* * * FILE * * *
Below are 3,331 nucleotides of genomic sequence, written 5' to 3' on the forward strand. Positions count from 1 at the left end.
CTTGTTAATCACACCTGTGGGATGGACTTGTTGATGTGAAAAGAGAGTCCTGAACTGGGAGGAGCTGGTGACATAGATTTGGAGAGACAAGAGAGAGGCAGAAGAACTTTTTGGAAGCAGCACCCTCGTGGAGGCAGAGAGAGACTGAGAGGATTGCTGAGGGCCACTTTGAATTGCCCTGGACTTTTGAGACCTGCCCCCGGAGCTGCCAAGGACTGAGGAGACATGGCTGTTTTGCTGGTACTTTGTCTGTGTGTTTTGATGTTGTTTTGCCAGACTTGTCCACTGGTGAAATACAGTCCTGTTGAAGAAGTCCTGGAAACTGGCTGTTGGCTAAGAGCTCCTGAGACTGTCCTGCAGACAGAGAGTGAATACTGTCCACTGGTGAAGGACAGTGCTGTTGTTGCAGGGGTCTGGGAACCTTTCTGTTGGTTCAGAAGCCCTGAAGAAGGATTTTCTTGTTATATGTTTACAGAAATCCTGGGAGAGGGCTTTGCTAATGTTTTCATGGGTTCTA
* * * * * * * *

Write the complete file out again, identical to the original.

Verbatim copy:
Below are 3,331 nucleotides of genomic sequence, written 5' to 3' on the forward strand. Positions count from 1 at the left end.
CTTGTTAATCACACCTGTGGGATGGACTTGTTGATGTGAAAAGAGAGTCCTGAACTGGGAGGAGCTGGTGACATAGATTTGGAGAGACAAGAGAGAGGCAGAAGAACTTTTTGGAAGCAGCACCCTCGTGGAGGCAGAGAGAGACTGAGAGGATTGCTGAGGGCCACTTTGAATTGCCCTGGACTTTTGAGACCTGCCCCCGGAGCTGCCAAGGACTGAGGAGACATGGCTGTTTTGCTGGTACTTTGTCTGTGTGTTTTGATGTTGTTTTGCCAGACTTGTCCACTGGTGAAATACAGTCCTGTTGAAGAAGTCCTGGAAACTGGCTGTTGGCTAAGAGCTCCTGAGACTGTCCTGCAGACAGAGAGTGAATACTGTCCACTGGTGAAGGACAGTGCTGTTGTTGCAGGGGTCTGGGAACCTTTCTGTTGGTTCAGAAGCCCTGAAGAAGGATTTTCTTGTTATATGTTTACAGAAATCCTGGGAGAGGGCTTTGCTAATGTTTTCATGGGTTCTA